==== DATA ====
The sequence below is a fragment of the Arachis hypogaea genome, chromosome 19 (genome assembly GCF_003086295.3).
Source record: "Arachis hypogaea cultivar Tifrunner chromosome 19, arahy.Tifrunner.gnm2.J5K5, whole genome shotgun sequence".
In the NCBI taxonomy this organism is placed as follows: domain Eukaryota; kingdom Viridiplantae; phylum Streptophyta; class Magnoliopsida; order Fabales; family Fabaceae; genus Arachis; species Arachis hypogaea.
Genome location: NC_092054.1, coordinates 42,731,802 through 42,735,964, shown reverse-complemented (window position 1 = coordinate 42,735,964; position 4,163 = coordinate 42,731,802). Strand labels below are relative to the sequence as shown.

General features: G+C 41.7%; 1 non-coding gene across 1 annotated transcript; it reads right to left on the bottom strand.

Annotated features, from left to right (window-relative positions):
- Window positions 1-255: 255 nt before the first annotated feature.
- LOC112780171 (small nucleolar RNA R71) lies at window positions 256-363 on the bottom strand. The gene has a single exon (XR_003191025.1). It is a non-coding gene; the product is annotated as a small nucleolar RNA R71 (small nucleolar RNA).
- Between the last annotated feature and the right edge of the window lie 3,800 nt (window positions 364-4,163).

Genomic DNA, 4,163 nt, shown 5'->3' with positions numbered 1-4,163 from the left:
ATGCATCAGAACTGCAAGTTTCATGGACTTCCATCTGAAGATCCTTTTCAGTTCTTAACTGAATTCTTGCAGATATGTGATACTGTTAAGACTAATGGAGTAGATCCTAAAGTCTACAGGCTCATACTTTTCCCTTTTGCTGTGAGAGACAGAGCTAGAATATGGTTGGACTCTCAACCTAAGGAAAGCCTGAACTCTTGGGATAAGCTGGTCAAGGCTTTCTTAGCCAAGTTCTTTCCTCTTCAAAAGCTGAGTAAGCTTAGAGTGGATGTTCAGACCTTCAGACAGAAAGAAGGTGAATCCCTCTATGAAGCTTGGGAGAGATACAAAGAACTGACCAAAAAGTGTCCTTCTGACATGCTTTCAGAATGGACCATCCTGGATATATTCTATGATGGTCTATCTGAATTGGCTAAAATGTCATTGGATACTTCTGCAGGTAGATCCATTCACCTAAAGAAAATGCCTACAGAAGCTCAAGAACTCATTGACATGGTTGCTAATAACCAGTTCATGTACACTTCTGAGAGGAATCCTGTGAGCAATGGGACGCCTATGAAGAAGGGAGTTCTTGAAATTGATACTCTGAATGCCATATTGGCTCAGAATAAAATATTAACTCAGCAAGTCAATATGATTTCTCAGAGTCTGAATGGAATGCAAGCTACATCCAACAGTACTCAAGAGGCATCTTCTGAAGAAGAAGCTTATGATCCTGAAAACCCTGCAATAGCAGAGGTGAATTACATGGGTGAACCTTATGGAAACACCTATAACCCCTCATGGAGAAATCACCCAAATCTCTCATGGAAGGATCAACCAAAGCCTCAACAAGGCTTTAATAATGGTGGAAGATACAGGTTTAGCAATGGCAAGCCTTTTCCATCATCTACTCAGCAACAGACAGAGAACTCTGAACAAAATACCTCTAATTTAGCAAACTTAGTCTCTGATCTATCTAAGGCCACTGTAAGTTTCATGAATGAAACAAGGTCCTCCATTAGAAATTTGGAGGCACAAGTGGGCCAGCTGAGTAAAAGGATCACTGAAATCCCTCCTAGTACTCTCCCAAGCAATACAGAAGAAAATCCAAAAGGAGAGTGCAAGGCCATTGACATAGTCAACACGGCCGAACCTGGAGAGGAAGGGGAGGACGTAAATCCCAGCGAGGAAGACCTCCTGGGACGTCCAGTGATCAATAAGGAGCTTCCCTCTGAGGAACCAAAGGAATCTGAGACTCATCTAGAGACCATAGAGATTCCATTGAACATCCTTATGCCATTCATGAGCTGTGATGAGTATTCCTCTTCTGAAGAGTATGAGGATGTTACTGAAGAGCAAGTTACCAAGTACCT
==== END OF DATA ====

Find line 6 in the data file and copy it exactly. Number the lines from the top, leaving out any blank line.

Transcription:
Annotated features, from left to right (window-relative positions):